Youth team sports participation declined nearly 5 percent between 2008 and 2012, according to a 2014 Wall Street Journal article. The same report said Little League baseball was down 7 percent.
Reflecting the national trend, two local Little Leagues, Parkrose and Lakeside, completed a two-year merger this season.
Because of the merge, and because Little League International is introducing an intermediate division for older players (11-13) where pitching distance and base paths are longer, the new league is looking at possibly selling its Bob St. Aubin Stadium property on East Burnside Street at 135th Avenue.
The shift to the greater pitching and base path distance (from the current 46/60 feet distances respectively to 50 and 70 feet) is driving the conversation at the board level, said Parkside Little League President Melissa Fritz. “You need fields for that,” she said. “Burnside and Falbo Field (Lakeside’s city-owned stadium and home fields off Columbia Boulevard at Northeast 51st Avenue) are too small to even adjust the fences.”
In addition, with the merger, teams are playing at a half-dozen different fields, which forces some parents to choose which of their children’s games to watch. “We’re not getting rid of the field just to get rid of it,” Fritz said. “We want to find someplace where we can bring all the fields together.”
Furthermore, Fritz said safety issues around homeless squatters, drug activity and vandalism at not only the stadium property but also the Lakeside fields compel the league to look for alternatives. “Homeless stole power and water at the Lakeside location,” Fritz said. “At Lakeside alone, we’ve had three break-ins since September. We gave police a key so they can get in there.”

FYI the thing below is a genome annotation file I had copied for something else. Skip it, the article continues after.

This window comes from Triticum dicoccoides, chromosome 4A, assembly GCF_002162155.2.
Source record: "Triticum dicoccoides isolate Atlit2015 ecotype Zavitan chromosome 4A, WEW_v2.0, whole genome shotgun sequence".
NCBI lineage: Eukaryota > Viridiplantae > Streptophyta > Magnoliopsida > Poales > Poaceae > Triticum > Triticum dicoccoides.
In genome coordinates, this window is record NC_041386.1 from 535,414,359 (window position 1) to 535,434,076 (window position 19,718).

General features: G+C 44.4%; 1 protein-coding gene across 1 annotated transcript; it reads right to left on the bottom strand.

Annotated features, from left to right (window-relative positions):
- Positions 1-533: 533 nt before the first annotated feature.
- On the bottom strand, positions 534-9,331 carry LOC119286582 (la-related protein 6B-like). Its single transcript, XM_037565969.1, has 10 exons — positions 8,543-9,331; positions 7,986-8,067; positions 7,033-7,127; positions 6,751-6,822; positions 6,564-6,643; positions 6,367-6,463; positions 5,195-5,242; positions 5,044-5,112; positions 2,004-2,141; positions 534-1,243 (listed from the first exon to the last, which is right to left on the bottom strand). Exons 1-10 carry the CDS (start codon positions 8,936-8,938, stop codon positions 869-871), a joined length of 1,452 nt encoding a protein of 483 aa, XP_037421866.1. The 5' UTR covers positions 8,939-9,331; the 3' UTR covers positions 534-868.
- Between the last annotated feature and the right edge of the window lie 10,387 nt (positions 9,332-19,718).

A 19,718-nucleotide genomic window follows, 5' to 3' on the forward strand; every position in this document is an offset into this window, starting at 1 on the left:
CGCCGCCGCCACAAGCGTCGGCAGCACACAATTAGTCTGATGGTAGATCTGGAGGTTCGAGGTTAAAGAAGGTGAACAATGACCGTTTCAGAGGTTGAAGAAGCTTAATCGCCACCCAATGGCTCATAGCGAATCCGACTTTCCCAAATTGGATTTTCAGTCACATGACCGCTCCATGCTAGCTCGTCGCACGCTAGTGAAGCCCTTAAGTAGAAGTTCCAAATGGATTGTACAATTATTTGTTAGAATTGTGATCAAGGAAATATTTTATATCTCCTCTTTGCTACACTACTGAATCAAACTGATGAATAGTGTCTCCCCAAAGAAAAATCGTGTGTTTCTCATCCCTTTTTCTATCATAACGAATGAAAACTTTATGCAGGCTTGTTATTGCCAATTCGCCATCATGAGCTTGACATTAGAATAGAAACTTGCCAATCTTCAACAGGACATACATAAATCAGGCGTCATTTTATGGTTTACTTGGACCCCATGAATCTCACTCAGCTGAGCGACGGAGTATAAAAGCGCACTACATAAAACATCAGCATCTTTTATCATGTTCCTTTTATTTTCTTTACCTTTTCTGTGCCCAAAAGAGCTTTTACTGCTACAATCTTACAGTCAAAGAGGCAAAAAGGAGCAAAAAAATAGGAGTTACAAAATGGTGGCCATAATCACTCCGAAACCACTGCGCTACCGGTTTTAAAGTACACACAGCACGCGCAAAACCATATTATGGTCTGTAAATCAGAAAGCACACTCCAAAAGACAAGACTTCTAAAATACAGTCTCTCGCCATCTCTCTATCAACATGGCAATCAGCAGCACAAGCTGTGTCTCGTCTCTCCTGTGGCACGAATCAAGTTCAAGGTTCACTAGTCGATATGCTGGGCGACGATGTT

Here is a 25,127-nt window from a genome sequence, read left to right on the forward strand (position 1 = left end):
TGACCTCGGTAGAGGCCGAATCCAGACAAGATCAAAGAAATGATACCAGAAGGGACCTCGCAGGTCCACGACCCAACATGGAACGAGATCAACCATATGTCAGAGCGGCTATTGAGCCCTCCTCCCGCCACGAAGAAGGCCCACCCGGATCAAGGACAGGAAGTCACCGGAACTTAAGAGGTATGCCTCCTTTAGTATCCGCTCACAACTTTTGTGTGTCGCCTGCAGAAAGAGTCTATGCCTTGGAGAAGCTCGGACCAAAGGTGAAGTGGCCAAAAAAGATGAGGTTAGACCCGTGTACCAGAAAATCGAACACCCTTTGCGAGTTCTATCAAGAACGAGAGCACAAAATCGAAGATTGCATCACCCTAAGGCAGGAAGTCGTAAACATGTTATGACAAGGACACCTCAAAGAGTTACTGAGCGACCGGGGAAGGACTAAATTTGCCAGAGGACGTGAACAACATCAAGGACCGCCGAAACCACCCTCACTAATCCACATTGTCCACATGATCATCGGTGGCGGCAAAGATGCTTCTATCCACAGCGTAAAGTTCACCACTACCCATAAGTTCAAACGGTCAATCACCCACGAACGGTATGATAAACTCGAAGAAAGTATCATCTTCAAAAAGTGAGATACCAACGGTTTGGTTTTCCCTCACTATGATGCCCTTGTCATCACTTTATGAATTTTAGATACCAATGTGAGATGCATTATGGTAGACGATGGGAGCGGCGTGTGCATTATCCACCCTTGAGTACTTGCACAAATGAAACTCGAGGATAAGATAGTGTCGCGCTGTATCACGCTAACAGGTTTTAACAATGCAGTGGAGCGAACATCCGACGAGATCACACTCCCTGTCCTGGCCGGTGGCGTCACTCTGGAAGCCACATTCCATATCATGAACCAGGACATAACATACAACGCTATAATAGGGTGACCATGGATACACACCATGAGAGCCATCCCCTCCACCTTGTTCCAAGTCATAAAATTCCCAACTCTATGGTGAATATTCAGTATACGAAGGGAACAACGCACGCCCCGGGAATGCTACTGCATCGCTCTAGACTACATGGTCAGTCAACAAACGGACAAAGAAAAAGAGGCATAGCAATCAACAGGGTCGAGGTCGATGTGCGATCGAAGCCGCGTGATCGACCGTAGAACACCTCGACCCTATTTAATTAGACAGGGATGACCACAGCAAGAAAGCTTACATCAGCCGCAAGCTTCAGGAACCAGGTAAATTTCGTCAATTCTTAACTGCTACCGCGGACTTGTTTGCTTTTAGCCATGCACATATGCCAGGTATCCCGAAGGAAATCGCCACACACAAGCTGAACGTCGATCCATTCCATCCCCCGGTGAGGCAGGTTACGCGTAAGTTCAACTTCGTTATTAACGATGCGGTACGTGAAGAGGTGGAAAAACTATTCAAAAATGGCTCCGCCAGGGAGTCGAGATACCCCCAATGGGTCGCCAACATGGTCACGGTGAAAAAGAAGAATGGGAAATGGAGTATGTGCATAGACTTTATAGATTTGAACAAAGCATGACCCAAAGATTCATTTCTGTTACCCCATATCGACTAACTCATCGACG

Fritz said the board has been talking about finding land to build a complex of three to four fields in the neighborhood, which would be ideal for their purposes. “We can’t do anything until we find the land,” Fritz said. “We’re trying to think, in the long run, what’s going to benefit the league the most? Having three different fields or a complex?”
It won’t happen overnight. Fritz said the board just began talking more seriously about selling the Burnside property and finding a new location to build a centralized complex while members were inspecting damage after people broke in and held an all-night party on Falbo Field. “Somebody broke into our Lakeside field and literally had a party on the field,” said Fritz. “If we could get someplace where we can condense the fields, we can have baseball and softball all day long.”
The Parkside board has been working with local realtor Wayne Lindquist and Associates, who gave them an estimate of around $600,000 for the Burnside property. “Unless we can find land, we’re going to keep it [Bob St. Aubin Stadium],” Fritz said. “We’re not looking to sell it to make money, we’re looking to the future of what we can do in the area.”